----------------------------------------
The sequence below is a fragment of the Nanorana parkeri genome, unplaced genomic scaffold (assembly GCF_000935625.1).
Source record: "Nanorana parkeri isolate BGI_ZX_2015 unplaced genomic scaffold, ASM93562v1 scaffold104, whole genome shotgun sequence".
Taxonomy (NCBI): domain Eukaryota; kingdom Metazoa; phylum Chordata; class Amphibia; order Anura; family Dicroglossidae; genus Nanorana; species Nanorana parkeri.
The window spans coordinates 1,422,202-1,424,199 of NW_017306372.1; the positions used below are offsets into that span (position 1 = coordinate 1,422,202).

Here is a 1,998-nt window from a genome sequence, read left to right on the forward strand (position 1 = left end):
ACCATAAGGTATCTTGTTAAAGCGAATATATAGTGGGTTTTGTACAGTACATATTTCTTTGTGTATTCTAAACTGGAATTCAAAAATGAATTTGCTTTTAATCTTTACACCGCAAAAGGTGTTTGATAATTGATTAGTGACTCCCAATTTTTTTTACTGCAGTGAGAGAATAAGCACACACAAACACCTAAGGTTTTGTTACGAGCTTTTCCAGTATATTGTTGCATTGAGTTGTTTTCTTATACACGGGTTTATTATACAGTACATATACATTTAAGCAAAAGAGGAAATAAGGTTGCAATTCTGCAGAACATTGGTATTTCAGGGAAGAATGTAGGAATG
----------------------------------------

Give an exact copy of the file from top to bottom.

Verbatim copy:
The sequence below is a fragment of the Nanorana parkeri genome, unplaced genomic scaffold (assembly GCF_000935625.1).
Source record: "Nanorana parkeri isolate BGI_ZX_2015 unplaced genomic scaffold, ASM93562v1 scaffold104, whole genome shotgun sequence".
Taxonomy (NCBI): domain Eukaryota; kingdom Metazoa; phylum Chordata; class Amphibia; order Anura; family Dicroglossidae; genus Nanorana; species Nanorana parkeri.
The window spans coordinates 1,422,202-1,424,199 of NW_017306372.1; the positions used below are offsets into that span (position 1 = coordinate 1,422,202).

Here is a 1,998-nt window from a genome sequence, read left to right on the forward strand (position 1 = left end):
ACCATAAGGTATCTTGTTAAAGCGAATATATAGTGGGTTTTGTACAGTACATATTTCTTTGTGTATTCTAAACTGGAATTCAAAAATGAATTTGCTTTTAATCTTTACACCGCAAAAGGTGTTTGATAATTGATTAGTGACTCCCAATTTTTTTTACTGCAGTGAGAGAATAAGCACACACAAACACCTAAGGTTTTGTTACGAGCTTTTCCAGTATATTGTTGCATTGAGTTGTTTTCTTATACACGGGTTTATTATACAGTACATATACATTTAAGCAAAAGAGGAAATAAGGTTGCAATTCTGCAGAACATTGGTATTTCAGGGAAGAATGTAGGAATG